Using a scanning tunneling microscope to manipulate molecules, IBM researchers produced a stop-action animated film.
I’ve always been a big fan of Claymation—those deft stop-action films made frame by painstaking frame, as the creators mold and adjust pieces of clay. Now, IBM scientists have taken the method one step further, creating a stop-action atomic movie using a scanning-tunneling microscope to arrange individual carbon-monoxide molecules on a copper substrate. A Boy and His Atom contains 242 frames.
The system uses piezoelectric crystals to adjust the position of a copper-tipped indium wire. At a standard gap, the STM merely images the surface. When the needle is in close enough proximity to the surface, however, it applies enough force to drag the molecule from one position to another.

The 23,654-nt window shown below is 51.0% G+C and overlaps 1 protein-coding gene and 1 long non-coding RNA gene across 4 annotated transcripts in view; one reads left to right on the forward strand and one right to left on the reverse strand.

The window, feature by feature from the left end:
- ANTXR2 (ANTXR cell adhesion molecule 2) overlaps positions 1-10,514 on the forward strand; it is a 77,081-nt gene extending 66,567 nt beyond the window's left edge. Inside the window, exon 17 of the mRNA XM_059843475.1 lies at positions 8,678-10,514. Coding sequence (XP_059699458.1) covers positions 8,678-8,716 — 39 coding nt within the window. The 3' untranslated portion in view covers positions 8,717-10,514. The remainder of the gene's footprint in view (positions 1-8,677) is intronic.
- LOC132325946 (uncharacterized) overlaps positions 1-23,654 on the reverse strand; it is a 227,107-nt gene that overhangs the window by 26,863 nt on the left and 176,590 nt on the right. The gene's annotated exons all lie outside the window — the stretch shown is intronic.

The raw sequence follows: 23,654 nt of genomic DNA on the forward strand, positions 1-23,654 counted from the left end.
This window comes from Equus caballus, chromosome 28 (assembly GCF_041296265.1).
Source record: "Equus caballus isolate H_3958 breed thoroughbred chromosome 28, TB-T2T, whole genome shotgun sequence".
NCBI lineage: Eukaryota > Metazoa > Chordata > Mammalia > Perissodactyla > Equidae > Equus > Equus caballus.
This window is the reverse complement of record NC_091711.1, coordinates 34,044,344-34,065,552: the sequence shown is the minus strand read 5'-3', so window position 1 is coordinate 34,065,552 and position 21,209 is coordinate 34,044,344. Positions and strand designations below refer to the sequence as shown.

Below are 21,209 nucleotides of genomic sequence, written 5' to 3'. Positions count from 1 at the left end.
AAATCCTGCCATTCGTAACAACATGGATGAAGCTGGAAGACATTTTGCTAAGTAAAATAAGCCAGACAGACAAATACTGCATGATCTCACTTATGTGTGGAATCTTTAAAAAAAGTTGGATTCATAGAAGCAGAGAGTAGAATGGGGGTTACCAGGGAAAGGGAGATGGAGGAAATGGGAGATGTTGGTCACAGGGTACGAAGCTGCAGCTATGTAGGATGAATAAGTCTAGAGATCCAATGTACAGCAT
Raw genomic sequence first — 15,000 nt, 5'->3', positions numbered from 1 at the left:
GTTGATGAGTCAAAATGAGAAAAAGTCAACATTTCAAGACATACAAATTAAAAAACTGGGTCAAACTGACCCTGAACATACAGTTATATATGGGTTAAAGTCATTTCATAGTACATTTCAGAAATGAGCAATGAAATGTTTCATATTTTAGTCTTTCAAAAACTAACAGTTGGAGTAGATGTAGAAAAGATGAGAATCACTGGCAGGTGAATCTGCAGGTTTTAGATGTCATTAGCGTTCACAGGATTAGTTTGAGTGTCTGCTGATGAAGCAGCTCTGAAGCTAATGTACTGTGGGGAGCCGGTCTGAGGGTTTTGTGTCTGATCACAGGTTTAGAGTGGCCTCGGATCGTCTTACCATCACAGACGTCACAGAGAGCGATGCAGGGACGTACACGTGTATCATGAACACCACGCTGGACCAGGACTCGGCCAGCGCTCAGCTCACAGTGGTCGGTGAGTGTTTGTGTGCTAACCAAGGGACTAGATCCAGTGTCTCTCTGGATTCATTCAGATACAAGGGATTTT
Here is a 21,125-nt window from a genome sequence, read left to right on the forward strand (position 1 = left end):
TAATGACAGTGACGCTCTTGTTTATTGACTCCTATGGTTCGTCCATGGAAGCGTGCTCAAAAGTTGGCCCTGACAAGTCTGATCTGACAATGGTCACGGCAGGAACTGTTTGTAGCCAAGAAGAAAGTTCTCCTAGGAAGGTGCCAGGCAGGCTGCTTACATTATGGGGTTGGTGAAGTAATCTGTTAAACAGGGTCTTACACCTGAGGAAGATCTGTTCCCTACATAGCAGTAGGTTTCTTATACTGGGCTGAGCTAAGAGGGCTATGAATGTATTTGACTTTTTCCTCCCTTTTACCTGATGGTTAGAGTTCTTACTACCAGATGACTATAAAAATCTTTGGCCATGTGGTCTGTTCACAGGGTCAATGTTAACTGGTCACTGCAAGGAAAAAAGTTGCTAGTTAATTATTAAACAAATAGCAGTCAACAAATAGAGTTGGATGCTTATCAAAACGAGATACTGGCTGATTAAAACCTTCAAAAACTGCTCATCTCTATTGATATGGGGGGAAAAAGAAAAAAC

The work represents a more whimsical application of the technology behind IBM’s 12-atom-per-bit memory announced last year.
January 2016 Cartoon Caption ContestBob's punishment for missing his deadline was to be tied to his chair tantalizingly close to a disconnected cable, with one hand superglued to his desk and another to his chin, while the pages from his wall calendar were slowly torn away.122 comments